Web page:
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Education key to fight against rabies, study suggests
The vast majority of rabies deaths are caused by bites from infected dogs.
Lessons about the disease could significantly reduce deaths 

Classroom-based lessons on rabies are essential in the fight against the disease, according to new research.

The study, published in PloS Neglected Tropical Diseases, investigated the impact of a rabies lesson on children in Malawi in conjunction with a rabies vaccination campaign. Researchers found that the children who received the rabies lesson had greater knowledge of the disease than those who had only been exposed to the vaccination campaign.

The study was led by scientists from the University of Edinburgh in partnership with Mission Rabies, an international NGO working to establish effective rabies control activities in Malawi.

“Our study demonstrates that one short lesson, which has now been delivered to over 900,000 children in Malawi, can significantly improve knowledge on how to safely interact with dogs and how children can protect themselves from acquiring rabies infections,” commented Prof Richard Mellanby, head of companion animal sciences at Edinburgh’s Royal (Dick) School of Veterinary Studies.

“We hope that this lesson, alongside our mass vaccination programme and disease surveillance activities will significantly reduce the number of deaths from rabies in humans and dogs. The partnership between the Mission Rabies charity and the University of Edinburgh is a powerful demonstration of the benefits of academics and NGOs working together to address important public health challenges.”

In the study, researchers observed the delivery of a single rabies lesson to school children across Zomba City, the fourth largest city in Malawi. No previous rabies lessons or vaccinations had taken place in the city before the study.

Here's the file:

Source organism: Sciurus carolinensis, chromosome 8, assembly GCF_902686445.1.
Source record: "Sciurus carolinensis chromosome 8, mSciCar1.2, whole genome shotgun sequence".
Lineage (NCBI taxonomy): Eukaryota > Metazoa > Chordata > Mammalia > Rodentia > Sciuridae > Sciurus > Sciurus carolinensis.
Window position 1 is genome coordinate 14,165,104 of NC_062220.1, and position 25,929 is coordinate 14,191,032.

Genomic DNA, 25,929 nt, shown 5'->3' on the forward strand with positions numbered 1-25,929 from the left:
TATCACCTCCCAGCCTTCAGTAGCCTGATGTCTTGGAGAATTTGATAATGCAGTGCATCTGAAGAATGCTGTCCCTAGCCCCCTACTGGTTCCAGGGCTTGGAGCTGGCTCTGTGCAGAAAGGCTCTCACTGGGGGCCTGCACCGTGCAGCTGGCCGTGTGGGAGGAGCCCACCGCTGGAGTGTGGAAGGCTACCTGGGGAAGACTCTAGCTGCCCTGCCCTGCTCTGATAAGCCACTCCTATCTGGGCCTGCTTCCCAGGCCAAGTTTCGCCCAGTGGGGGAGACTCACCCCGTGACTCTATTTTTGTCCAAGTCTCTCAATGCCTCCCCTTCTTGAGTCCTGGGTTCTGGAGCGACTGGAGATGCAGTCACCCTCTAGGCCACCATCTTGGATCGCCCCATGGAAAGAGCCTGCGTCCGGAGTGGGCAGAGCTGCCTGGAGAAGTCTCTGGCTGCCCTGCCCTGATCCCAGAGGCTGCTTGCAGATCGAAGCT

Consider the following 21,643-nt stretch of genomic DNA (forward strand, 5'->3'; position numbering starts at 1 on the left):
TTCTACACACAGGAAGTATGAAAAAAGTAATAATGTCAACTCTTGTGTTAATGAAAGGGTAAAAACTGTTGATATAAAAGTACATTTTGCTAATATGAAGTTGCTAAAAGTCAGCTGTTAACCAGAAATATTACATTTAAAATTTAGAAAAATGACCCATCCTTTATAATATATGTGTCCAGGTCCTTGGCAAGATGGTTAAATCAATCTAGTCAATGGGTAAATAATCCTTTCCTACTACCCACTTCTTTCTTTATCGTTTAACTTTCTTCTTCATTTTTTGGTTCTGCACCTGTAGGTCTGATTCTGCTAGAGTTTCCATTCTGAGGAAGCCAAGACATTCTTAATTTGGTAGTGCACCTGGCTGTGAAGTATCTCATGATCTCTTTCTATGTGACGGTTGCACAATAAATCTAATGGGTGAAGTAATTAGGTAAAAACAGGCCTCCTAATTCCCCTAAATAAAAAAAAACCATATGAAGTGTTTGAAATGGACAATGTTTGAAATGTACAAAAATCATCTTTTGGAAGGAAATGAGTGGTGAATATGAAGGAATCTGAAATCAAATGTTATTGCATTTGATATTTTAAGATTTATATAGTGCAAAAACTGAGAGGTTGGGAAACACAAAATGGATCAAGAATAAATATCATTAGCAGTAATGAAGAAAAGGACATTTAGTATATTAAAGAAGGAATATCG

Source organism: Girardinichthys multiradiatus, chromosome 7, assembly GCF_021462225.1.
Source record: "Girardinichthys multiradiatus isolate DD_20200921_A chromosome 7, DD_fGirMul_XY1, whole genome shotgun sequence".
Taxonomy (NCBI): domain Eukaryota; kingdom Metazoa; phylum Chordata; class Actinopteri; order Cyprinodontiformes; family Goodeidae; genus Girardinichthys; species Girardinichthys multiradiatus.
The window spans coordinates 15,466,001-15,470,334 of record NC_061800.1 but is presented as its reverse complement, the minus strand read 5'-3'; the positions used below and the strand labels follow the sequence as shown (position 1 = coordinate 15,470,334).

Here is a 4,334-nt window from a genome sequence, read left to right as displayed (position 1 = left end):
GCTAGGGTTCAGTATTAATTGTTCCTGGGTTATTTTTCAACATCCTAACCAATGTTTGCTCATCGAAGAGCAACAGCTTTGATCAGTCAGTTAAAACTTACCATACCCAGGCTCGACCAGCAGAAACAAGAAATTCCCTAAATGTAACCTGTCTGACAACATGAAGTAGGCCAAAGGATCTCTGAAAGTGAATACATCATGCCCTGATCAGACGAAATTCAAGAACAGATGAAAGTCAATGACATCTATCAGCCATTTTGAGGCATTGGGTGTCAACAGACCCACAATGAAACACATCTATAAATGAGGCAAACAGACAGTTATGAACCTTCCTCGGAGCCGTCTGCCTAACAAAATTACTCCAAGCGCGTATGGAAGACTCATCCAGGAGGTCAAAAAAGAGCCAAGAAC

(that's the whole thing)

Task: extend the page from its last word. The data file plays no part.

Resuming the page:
The lesson was delivered by trained rabies officers to the school children in Chichewa, Malawi's national language. It included information about improving rabies prevention by immediately washing bite wounds.

Researchers found that knowledge of canine rabies prevention was greater amongst school children that had received the lesson compared to those that did not. Knowledge of the disease among the children remained high for several weeks after the lesson.

In Africa and Asia, the vast majority of rabies deaths are caused by bites from infected dogs. The disease is thought to kill around 59,000 people worldwide each year.

Children are at greater risk of contracting rabies - some 40 per cent of all human rabies death occur in children under the age of 15. Malawi is one of the most affected countries and has one of the world’s highest incidences of recorded child rabies deaths.  

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New app to improve street dog welfare

News Story 1
 A new free app will support vital work in clinics caring for stray dogs around the world, experts say. Created by the University of Edinburgh, the tool allows vets to track the wellbeing of dogs going through catch-neuter-return schemes, which are common in countries with large numbers of strays.

Vets say the welfare of individual dogs can be overlooked during the process of capture, transport or surgery. The app, piloted across Asia and Africa, helps staff to monitor welfare, spot signs of distress and develop strategies to improve care. It was launched at BSAVA Congress on Friday 6 April.  

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